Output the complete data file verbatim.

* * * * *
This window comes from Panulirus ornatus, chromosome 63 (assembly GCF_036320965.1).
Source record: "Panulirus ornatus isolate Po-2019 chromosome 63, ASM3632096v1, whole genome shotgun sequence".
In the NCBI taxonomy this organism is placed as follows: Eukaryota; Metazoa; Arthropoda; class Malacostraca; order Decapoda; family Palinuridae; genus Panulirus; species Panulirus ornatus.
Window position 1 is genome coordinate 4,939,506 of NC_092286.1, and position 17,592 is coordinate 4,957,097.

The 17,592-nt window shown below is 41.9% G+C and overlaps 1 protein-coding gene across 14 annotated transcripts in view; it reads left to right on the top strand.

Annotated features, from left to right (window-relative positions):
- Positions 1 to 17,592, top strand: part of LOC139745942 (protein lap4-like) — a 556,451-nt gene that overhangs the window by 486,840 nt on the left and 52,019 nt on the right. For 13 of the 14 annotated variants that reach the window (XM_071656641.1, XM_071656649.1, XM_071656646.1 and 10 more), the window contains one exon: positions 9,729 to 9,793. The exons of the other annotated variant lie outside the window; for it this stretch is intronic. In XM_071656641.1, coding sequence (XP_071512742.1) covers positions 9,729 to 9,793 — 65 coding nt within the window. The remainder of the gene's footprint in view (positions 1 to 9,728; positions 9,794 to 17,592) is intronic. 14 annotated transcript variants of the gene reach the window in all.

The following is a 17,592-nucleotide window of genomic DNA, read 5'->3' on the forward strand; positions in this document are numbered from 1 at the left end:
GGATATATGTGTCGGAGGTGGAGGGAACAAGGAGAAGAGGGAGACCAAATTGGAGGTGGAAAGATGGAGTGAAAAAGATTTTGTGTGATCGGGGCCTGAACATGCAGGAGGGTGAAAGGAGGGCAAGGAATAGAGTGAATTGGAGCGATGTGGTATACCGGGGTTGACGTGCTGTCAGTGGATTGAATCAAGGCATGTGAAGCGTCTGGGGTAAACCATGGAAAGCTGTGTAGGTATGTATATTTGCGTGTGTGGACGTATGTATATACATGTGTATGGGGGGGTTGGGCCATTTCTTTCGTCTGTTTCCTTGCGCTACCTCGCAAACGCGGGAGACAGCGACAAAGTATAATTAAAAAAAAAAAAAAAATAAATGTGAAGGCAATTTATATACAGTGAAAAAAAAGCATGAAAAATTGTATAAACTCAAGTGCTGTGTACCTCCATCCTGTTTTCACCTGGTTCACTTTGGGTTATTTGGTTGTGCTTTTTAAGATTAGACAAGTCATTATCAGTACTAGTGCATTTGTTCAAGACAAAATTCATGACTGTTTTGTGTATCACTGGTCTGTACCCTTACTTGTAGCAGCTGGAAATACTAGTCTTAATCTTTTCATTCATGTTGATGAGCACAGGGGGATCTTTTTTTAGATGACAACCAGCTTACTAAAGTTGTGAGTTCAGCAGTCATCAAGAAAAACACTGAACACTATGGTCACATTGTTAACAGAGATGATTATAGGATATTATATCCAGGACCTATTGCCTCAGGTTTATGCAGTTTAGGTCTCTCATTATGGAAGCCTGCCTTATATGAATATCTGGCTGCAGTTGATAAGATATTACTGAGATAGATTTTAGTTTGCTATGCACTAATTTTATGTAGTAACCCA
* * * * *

This window comes from Panulirus ornatus, chromosome 63 (assembly GCF_036320965.1).
Source record: "Panulirus ornatus isolate Po-2019 chromosome 63, ASM3632096v1, whole genome shotgun sequence".
In the NCBI taxonomy this organism is placed as follows: Eukaryota; Metazoa; Arthropoda; class Malacostraca; order Decapoda; family Palinuridae; genus Panulirus; species Panulirus ornatus.
Window position 1 is genome coordinate 4,939,506 of NC_092286.1, and position 17,592 is coordinate 4,957,097.

The 17,592-nt window shown below is 41.9% G+C and overlaps 1 protein-coding gene across 14 annotated transcripts in view; it reads left to right on the top strand.

Annotated features, from left to right (window-relative positions):
- Positions 1 to 17,592, top strand: part of LOC139745942 (protein lap4-like) — a 556,451-nt gene that overhangs the window by 486,840 nt on the left and 52,019 nt on the right. For 13 of the 14 annotated variants that reach the window (XM_071656641.1, XM_071656649.1, XM_071656646.1 and 10 more), the window contains one exon: positions 9,729 to 9,793. The exons of the other annotated variant lie outside the window; for it this stretch is intronic. In XM_071656641.1, coding sequence (XP_071512742.1) covers positions 9,729 to 9,793 — 65 coding nt within the window. The remainder of the gene's footprint in view (positions 1 to 9,728; positions 9,794 to 17,592) is intronic. 14 annotated transcript variants of the gene reach the window in all.

The following is a 17,592-nucleotide window of genomic DNA, read 5'->3' on the forward strand; positions in this document are numbered from 1 at the left end:
GGATATATGTGTCGGAGGTGGAGGGAACAAGGAGAAGAGGGAGACCAAATTGGAGGTGGAAAGATGGAGTGAAAAAGATTTTGTGTGATCGGGGCCTGAACATGCAGGAGGGTGAAAGGAGGGCAAGGAATAGAGTGAATTGGAGCGATGTGGTATACCGGGGTTGACGTGCTGTCAGTGGATTGAATCAAGGCATGTGAAGCGTCTGGGGTAAACCATGGAAAGCTGTGTAGGTATGTATATTTGCGTGTGTGGACGTATGTATATACATGTGTATGGGGGGGTTGGGCCATTTCTTTCGTCTGTTTCCTTGCGCTACCTCGCAAACGCGGGAGACAGCGACAAAGTATAATTAAAAAAAAAAAAAAAATAAATGTGAAGGCAATTTATATACAGTGAAAAAAAAGCATGAAAAATTGTATAAACTCAAGTGCTGTGTACCTCCATCCTGTTTTCACCTGGTTCACTTTGGGTTATTTGGTTGTGCTTTTTAAGATTAGACAAGTCATTATCAGTACTAGTGCATTTGTTCAAGACAAAATTCATGACTGTTTTGTGTATCACTGGTCTGTACCCTTACTTGTAGCAGCTGGAAATACTAGTCTTAATCTTTTCATTCATGTTGATGAGCACAGGGGGATCTTTTTTTAGATGACAACCAGCTTACTAAAGTTGTGAGTTCAGCAGTCATCAAGAAAAACACTGAACACTATGGTCACATTGTTAACAGAGATGATTATAGGATATTATATCCAGGACCTATTGCCTCAGGTTTATGCAGTTTAGGTCTCTCATTATGGAAGCCTGCCTTATATGAATATCTGGCTGCAGTTGATAAGATATTACTGAGATAGATTTTAGTTTGCTATGCACTAATTTTATGTAGTAACCCA